As a general rule, French adjectives go after the noun.

  • La fille américaine porte un chapeau rouge.
    The American girl wears a red hat.
  • La semaine prochaine nous allons au restaurant italien.
    Next week we’re going to the Italian restaurant.

Of course, this isn’t always the case. Some adjectives go before the noun. A quick way to remember if the adjective comes before or after the noun is that long adjectives come after the noun while short adjectives precede the noun.

Frustratingly, some of the most frequently used adjectives are part of this group of exceptions that should appear before the noun. The acronym to remember these exceptions is BANGS: beauty, age, numbers, greatness, size.

Beauty:

  • Beau/belle – beautiful
  • joli – pretty

Age:

  • vieux – old
  • jeune – young
  • nouveau – new

Numbers:

Ordinal numbers including…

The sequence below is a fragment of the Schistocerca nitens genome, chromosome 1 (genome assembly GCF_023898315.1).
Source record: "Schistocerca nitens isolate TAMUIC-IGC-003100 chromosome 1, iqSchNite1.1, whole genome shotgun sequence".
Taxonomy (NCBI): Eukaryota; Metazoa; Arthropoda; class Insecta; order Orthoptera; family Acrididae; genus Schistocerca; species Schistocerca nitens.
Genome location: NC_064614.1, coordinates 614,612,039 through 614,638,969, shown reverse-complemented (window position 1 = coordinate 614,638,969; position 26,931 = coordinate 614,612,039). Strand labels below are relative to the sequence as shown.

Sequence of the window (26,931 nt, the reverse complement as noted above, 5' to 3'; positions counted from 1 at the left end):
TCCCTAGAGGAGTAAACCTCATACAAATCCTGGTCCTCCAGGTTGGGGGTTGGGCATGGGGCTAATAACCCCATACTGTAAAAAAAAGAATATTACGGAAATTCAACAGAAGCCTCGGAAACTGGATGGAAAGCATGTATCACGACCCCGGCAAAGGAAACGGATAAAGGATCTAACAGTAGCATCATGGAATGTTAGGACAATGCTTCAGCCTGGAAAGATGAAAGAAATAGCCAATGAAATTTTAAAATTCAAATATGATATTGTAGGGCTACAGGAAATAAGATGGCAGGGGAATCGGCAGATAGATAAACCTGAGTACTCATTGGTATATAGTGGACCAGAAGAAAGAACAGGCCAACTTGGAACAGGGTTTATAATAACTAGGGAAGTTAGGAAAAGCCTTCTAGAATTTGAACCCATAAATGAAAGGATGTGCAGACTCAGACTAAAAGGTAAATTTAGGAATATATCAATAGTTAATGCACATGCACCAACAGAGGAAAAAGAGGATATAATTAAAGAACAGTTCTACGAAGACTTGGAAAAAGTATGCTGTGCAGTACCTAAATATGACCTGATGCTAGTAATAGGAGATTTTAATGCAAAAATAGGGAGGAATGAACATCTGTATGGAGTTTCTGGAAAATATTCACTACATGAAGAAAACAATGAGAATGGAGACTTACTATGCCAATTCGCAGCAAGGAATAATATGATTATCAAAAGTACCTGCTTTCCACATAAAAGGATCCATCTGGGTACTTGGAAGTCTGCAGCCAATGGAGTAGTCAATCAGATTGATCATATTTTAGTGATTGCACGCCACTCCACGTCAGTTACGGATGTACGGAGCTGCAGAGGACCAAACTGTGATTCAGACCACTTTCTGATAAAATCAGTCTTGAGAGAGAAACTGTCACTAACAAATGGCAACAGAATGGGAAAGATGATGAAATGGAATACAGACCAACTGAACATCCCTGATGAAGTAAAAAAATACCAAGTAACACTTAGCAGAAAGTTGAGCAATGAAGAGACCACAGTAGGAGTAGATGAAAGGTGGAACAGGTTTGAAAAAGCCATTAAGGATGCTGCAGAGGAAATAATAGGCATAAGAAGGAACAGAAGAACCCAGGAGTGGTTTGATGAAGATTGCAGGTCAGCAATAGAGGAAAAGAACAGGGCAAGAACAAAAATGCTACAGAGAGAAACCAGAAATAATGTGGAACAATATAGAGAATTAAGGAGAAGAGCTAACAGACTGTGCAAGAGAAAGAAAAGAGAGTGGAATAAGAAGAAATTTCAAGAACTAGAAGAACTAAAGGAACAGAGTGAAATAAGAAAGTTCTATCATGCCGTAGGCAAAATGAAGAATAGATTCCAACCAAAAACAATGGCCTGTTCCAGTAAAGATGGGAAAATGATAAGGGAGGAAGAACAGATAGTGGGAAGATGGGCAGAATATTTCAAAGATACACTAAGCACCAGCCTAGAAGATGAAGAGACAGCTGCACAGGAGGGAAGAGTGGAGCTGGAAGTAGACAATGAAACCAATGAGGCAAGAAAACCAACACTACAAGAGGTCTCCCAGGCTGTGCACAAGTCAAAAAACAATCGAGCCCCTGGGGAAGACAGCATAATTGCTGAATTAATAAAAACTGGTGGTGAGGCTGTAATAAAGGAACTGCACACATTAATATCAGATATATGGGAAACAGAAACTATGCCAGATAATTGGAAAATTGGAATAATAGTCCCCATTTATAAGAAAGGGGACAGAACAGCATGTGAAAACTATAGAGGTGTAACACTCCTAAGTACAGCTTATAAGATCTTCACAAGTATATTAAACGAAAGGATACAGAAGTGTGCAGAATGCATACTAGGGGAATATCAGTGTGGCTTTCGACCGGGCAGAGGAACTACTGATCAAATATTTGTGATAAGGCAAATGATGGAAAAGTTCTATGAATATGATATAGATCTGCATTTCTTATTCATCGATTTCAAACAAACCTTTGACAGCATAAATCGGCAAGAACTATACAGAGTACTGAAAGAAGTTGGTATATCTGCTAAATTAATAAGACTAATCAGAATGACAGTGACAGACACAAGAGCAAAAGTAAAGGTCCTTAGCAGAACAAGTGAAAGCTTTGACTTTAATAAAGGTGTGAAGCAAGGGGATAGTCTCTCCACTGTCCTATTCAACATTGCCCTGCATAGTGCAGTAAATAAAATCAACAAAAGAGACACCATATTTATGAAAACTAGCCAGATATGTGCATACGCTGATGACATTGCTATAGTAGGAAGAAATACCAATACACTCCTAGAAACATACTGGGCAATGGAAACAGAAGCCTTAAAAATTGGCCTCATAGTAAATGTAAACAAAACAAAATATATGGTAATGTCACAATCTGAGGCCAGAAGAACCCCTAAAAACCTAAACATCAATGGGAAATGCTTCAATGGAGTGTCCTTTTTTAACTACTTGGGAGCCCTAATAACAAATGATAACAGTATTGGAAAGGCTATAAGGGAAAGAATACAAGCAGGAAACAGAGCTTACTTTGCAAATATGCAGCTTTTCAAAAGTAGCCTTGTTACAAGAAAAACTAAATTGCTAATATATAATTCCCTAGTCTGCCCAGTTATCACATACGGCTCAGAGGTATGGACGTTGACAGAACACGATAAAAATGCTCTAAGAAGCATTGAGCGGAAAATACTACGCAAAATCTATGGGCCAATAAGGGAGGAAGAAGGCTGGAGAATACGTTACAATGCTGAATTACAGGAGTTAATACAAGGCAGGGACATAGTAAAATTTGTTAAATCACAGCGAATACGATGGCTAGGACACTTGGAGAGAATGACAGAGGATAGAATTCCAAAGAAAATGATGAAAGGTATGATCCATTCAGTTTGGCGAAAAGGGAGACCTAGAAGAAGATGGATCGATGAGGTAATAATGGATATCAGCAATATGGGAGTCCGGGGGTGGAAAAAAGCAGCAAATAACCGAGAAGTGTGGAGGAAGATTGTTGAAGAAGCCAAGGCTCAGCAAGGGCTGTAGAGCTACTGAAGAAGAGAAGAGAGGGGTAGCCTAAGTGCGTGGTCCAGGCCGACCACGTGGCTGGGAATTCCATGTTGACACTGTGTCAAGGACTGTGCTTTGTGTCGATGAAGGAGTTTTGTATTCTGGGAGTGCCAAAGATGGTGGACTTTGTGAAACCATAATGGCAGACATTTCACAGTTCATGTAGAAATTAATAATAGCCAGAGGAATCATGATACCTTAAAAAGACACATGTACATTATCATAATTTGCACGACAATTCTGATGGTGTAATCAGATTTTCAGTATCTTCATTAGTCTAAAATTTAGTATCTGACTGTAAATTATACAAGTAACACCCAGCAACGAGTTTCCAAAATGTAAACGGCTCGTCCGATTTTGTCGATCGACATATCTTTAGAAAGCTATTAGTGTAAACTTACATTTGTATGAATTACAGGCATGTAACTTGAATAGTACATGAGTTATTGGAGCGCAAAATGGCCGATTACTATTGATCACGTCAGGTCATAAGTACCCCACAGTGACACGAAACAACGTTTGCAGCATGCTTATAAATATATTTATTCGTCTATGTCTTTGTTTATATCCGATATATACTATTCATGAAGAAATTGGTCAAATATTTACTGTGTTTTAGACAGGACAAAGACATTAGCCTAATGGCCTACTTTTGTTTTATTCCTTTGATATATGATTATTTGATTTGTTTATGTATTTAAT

• premier – first
  • deuxième – second
  • troisième – third

Greatness:

  • Bon/bonne – good
  • mauvais/e – bad
  • meilleur – best
  • pire – worst

Size

  • Grand/grande – big
  • petit – small
  • gros – big/fat

Examples of sentences with the adjective before the noun:

  • Le premier ministre – The prime minister
  • La vieille dame marche dans la petite rue avec son gros chien. – The old lady walks in the street with her fat dog.
  • Une jeune fille joue avec son nouveau ballon et sa jolie poupée. – A young girl plays with her new ball and her pretty dolly.

Some adjectives have different meanings depending on whether they come before or after the noun.

Ancien – old/former

  • Mon ancienne maison – My former/previous house
  • Une maison ancienne – An old house

Propre – clean/own